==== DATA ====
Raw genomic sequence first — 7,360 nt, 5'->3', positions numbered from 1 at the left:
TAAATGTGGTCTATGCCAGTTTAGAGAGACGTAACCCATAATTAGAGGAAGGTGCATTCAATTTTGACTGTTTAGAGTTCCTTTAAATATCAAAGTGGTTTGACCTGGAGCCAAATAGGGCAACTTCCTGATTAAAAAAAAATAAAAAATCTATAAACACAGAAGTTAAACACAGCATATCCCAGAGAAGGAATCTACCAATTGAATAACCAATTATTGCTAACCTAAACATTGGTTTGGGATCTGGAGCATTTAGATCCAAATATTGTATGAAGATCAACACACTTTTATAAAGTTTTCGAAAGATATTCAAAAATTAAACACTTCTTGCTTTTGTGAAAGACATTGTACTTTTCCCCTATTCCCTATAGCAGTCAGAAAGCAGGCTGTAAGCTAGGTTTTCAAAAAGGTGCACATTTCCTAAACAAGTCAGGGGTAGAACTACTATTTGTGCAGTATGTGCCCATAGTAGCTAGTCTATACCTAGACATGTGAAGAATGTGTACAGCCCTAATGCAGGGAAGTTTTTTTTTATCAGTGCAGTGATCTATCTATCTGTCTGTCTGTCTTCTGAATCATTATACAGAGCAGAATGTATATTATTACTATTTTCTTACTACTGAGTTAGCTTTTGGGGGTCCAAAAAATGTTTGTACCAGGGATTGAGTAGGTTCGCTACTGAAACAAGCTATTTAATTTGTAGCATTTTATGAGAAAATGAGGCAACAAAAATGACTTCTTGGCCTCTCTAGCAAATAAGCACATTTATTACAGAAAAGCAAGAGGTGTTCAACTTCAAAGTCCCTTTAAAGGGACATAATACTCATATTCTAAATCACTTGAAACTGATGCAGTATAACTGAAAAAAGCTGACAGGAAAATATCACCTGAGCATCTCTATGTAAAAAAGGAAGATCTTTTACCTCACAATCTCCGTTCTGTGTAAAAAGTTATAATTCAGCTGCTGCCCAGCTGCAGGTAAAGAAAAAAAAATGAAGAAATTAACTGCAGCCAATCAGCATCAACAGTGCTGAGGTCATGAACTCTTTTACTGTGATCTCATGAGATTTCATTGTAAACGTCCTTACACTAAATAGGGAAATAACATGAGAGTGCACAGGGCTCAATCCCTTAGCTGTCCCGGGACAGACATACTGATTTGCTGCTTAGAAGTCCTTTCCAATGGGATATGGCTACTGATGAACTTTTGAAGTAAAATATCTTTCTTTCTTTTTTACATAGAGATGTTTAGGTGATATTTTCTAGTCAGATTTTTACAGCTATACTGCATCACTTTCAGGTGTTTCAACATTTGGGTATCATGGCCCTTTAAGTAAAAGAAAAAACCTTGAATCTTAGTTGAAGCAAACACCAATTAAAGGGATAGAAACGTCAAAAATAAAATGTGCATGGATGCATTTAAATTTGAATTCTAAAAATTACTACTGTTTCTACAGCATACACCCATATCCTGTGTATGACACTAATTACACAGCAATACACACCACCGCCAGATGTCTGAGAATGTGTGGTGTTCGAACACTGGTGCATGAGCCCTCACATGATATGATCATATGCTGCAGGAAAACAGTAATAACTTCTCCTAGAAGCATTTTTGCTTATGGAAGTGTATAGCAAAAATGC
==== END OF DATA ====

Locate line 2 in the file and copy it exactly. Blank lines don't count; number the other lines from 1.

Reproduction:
TAAATGTGGTCTATGCCAGTTTAGAGAGACGTAACCCATAATTAGAGGAAGGTGCATTCAATTTTGACTGTTTAGAGTTCCTTTAAATATCAAAGTGGTTTGACCTGGAGCCAAATAGGGCAACTTCCTGATTAAAAAAAAATAAAAAATCTATAAACACAGAAGTTAAACACAGCATATCCCAGAGAAGGAATCTACCAATTGAATAACCAATTATTGCTAACCTAAACATTGGTTTGGGATCTGGAGCATTTAGATCCAAATATTGTATGAAGATCAACACACTTTTATAAAGTTTTCGAAAGATATTCAAAAATTAAACACTTCTTGCTTTTGTGAAAGACATTGTACTTTTCCCCTATTCCCTATAGCAGTCAGAAAGCAGGCTGTAAGCTAGGTTTTCAAAAAGGTGCACATTTCCTAAACAAGTCAGGGGTAGAACTACTATTTGTGCAGTATGTGCCCATAGTAGCTAGTCTATACCTAGACATGTGAAGAATGTGTACAGCCCTAATGCAGGGAAGTTTTTTTTTATCAGTGCAGTGATCTATCTATCTGTCTGTCTGTCTTCTGAATCATTATACAGAGCAGAATGTATATTATTACTATTTTCTTACTACTGAGTTAGCTTTTGGGGGTCCAAAAAATGTTTGTACCAGGGATTGAGTAGGTTCGCTACTGAAACAAGCTATTTAATTTGTAGCATTTTATGAGAAAATGAGGCAACAAAAATGACTTCTTGGCCTCTCTAGCAAATAAGCACATTTATTACAGAAAAGCAAGAGGTGTTCAACTTCAAAGTCCCTTTAAAGGGACATAATACTCATATTCTAAATCACTTGAAACTGATGCAGTATAACTGAAAAAAGCTGACAGGAAAATATCACCTGAGCATCTCTATGTAAAAAAGGAAGATCTTTTACCTCACAATCTCCGTTCTGTGTAAAAAGTTATAATTCAGCTGCTGCCCAGCTGCAGGTAAAGAAAAAAAAATGAAGAAATTAACTGCAGCCAATCAGCATCAACAGTGCTGAGGTCATGAACTCTTTTACTGTGATCTCATGAGATTTCATTGTAAACGTCCTTACACTAAATAGGGAAATAACATGAGAGTGCACAGGGCTCAATCCCTTAGCTGTCCCGGGACAGACATACTGATTTGCTGCTTAGAAGTCCTTTCCAATGGGATATGGCTACTGATGAACTTTTGAAGTAAAATATCTTTCTTTCTTTTTTACATAGAGATGTTTAGGTGATATTTTCTAGTCAGATTTTTACAGCTATACTGCATCACTTTCAGGTGTTTCAACATTTGGGTATCATGGCCCTTTAAGTAAAAGAAAAAACCTTGAATCTTAGTTGAAGCAAACACCAATTAAAGGGATAGAAACGTCAAAAATAAAATGTGCATGGATGCATTTAAATTTGAATTCTAAAAATTACTACTGTTTCTACAGCATACACCCATATCCTGTGTATGACACTAATTACACAGCAATACACACCACCGCCAGATGTCTGAGAATGTGTGGTGTTCGAACACTGGTGCATGAGCCCTCACATGATATGATCATATGCTGCAGGAAAACAGTAATAACTTCTCCTAGAAGCATTTTTGCTTATGGAAGTGTATAGCAAAAATGC